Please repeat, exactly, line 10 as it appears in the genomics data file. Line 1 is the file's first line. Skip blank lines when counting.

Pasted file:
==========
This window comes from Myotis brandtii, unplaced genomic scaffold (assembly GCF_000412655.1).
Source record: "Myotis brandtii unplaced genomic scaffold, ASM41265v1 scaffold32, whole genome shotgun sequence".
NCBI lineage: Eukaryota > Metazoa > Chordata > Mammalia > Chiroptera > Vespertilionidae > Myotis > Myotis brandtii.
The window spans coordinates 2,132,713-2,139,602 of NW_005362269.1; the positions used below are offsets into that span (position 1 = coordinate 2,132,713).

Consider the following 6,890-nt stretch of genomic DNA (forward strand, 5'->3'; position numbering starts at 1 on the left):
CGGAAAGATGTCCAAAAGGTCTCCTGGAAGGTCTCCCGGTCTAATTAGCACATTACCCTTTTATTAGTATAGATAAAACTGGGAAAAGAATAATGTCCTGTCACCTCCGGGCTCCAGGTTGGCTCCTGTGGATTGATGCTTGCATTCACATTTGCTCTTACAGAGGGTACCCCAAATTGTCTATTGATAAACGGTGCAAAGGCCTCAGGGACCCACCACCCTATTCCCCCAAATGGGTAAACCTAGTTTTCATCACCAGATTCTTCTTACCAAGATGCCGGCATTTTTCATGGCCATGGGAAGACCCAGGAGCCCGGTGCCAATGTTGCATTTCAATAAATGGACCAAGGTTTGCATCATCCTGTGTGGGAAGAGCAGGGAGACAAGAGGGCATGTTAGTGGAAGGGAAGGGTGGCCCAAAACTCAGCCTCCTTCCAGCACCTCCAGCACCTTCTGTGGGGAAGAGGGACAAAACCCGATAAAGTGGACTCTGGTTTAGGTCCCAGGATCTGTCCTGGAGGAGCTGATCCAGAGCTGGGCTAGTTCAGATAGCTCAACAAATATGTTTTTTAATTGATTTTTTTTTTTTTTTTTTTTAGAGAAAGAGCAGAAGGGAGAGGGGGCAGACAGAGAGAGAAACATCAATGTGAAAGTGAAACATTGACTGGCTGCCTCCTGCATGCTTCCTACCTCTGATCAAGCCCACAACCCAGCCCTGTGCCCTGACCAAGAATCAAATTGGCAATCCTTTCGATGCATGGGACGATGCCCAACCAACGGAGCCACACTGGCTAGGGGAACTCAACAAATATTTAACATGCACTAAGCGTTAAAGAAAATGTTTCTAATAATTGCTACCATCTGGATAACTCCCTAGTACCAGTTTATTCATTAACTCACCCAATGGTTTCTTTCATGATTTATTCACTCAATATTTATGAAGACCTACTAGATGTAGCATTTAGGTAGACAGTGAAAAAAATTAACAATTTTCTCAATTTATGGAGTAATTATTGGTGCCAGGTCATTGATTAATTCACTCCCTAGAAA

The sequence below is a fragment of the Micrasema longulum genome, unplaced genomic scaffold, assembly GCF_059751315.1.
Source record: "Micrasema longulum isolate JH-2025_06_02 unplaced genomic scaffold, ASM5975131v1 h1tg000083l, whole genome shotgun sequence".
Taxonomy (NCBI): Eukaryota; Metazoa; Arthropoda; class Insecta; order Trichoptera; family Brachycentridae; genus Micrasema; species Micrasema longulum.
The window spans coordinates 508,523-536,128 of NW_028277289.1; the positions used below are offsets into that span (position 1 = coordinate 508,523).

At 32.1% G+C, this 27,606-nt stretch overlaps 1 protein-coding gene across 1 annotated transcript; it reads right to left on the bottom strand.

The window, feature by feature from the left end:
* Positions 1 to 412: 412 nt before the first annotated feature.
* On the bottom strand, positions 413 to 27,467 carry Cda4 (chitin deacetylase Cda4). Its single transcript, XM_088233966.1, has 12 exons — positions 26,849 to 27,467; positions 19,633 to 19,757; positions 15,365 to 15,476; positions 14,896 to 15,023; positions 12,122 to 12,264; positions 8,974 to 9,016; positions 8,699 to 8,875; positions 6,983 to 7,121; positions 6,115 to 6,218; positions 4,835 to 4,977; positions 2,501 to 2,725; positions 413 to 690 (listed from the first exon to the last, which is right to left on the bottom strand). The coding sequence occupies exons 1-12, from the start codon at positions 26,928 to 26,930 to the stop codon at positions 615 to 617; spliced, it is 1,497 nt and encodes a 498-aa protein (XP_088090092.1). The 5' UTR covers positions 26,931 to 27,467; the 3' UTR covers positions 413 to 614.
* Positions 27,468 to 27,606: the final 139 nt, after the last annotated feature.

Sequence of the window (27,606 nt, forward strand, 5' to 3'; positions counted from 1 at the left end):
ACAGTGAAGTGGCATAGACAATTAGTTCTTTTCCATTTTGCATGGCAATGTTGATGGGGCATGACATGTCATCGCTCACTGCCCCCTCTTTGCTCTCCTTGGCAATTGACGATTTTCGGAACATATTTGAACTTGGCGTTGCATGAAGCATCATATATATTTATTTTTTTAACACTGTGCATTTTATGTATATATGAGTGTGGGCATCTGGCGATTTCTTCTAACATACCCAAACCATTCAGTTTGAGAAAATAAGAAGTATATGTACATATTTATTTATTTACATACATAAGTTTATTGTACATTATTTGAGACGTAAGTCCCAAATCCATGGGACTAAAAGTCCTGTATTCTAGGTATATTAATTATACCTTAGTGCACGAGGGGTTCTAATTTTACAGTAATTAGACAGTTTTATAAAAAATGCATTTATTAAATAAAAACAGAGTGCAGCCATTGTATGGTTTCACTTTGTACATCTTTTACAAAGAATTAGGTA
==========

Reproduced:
The window spans coordinates 508,523-536,128 of NW_028277289.1; the positions used below are offsets into that span (position 1 = coordinate 508,523).